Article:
Disability Advocates of Kent County Helps Families, Communities, and Organizations Design with Everyone in Mind
by Patrick Parkes, Business Development Coordinator
At Disability Advocates of Kent County, our staff has spent the last 42 years working alongside individuals with disabilities to improve access to their homes, communities, and employment opportunities across Kent, Ionia, Mecosta, Montcalm, and Osceola counties. The importance of designing with accessibility in mind within both the residential and commercial building sectors has only grown given disability’s potential to impact us all as a natural part of human diversity—whether from birth, permanent injuries, and/or natural aging through the lifespan. Specifically, 1 in 5 U.S. adults reports living with a disability of some kind. Furthermore, each day in the U.S., 10,000 Baby Boomers turn 65—with the entire generation reaching retirement age by 2030. These demographic trends ensure that disability and accessibility needs will become even more prevalent going forward. Yet, less than 5% of the U.S. housing supply is currently accessible.
To help address this critical need for accessible housing, we opened the Wolters Home Accessibility Center in 2022 as part of our new office space within the Special Olympics Michigan Unified Sports & Inclusion Center (160 68th St. SW, Grand Rapids, MI 49548). We designed this unique showroom space to allow families, designers, builders, and healthcare professionals to see possibilities related to building or modifying bathrooms, kitchens, bedrooms, and other living spaces to maximize user independence and safety. In addition to hosting visitors for consultations and classes in the Home Accessibility Center, our Occupational Therapy team also offers in-home assessments, providing recommendations on adaptive equipment, existing home modifications, and/or new-build needs. In fact, the team performed 450 of these assessments in FY2023.
Apart from home accessibility, our accessibility consulting services in the commercial sector take a variety of forms to meet each client and project exactly where needed—whether a space in question is existing or being designed as a new project. Our thorough audits of existing spaces first provide recommendations for complying with minimum ADA standards in areas currently out of compliance. These audits then suggest opportunities to exceed compliance minimums with an eye toward desire, feasibility, and cost effectiveness in line with current or future planned upgrades.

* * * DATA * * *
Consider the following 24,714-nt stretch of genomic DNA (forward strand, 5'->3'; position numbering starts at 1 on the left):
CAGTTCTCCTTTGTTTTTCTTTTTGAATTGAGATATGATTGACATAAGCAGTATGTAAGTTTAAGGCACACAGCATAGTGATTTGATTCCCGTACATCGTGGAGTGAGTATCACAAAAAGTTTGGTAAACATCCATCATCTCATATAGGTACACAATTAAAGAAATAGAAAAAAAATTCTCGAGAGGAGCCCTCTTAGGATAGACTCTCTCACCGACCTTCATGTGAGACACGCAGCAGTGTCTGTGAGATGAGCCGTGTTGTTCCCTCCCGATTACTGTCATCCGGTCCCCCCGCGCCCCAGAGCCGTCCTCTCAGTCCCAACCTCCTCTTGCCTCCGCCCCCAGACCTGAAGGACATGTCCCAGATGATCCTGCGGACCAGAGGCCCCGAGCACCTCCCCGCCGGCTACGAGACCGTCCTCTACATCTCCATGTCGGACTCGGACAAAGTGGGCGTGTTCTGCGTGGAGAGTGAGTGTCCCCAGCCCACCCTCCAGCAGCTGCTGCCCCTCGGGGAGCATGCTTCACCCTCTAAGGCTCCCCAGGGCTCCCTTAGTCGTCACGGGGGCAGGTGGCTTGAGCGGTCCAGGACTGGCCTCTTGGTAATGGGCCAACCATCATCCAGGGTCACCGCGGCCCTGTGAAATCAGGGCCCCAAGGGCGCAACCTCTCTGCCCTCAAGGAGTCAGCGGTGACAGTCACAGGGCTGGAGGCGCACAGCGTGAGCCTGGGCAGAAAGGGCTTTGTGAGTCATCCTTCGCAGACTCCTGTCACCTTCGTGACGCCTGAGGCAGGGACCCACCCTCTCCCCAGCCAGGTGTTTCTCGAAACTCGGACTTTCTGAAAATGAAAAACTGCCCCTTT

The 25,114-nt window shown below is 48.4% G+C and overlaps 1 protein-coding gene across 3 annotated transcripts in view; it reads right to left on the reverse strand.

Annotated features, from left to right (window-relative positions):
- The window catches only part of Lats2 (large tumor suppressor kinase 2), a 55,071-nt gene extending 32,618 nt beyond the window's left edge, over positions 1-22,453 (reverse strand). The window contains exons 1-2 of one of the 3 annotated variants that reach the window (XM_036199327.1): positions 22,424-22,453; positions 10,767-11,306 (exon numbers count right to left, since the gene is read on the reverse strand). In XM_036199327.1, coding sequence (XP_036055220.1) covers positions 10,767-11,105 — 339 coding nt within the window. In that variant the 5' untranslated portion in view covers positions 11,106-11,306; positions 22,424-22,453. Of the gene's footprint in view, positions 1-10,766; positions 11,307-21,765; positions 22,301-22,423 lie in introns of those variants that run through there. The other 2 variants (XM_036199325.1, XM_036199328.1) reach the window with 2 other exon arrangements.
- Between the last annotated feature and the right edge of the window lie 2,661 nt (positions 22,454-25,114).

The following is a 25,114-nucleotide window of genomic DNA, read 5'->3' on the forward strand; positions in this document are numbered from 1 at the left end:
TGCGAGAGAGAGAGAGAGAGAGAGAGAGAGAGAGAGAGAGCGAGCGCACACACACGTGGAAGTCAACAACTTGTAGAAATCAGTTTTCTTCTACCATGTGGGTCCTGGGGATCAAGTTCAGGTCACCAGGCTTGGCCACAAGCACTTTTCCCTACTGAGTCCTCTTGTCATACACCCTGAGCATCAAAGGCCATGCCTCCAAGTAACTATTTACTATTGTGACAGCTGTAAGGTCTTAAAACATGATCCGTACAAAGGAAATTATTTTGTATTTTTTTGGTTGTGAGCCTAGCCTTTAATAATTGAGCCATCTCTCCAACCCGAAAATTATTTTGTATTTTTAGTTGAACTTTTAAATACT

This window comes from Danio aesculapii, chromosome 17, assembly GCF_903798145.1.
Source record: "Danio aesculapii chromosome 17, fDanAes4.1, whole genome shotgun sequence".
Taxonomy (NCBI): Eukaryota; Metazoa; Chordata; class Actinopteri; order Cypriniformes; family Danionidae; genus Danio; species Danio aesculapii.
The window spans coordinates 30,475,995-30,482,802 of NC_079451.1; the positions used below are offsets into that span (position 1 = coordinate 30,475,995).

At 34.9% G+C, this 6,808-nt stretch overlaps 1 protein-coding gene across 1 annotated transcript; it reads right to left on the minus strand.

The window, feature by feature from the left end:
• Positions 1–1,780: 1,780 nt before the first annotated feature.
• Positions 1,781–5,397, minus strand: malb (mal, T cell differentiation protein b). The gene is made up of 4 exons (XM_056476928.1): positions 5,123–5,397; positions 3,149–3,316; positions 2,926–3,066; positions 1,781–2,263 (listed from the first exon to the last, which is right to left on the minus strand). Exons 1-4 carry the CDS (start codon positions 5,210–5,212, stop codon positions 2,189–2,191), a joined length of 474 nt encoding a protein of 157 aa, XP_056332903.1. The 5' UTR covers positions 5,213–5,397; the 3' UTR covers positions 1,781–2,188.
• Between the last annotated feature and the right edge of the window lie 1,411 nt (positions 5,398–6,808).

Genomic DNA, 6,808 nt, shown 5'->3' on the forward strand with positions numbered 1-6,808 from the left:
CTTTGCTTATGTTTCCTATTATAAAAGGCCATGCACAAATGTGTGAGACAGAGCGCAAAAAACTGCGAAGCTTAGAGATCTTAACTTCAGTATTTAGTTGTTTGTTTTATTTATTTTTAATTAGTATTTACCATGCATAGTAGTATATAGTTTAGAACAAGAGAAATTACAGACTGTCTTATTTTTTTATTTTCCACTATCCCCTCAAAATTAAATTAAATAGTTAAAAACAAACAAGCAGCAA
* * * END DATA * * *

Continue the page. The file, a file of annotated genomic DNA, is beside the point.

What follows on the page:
In the case of new projects, involving our team as early as possible in plan reviews and design deliberations allows projects to benefit most from accessibility insights because these insights can be seamlessly woven into the projects’ proverbial fabrics at little to no added cost compared to potential renovations after the fact. One example might be making an embedded ramp a central feature of a space’s entrance so that all users enter equitably with maximum user-friendliness for all. Another example might be utilizing tactile flooring textures, water features, color schemes, and/or other decorative elements to facilitate wayfinding. These types of natural, multipurpose accessibility considerations show the power of not just meeting ADA compliance minimums—born out of a dated and imperfect legislative process—but instead embracing principles of Universal Design. First articulated by architect Ron Mace, these principles aim to produce “design that’s usable by all people, to the greatest extent possible, without the need for adaptation or specialized design.”
We are fortunate to have provided accessibility and Universal Design solutions for clients like Steelcase, the Gerald R. Ford International Airport, John Ball Zoo, Calvin University, and many more. We are also honored to serve Downtown Grand Rapids, Inc. as a multi-year consultant helping to bring increased accessibility to projects and events shaping downtown. With this in mind, we invite readers to reach out to us with any project needs. We are also eager to host new friends at our office spaces, Wolters Home Accessibility Center, or our annual Absolutely Accessible Kent workshop on inclusive architecture, design, and city planning. Join us in creating more accessible, inclusive, and prosperous built environments for all!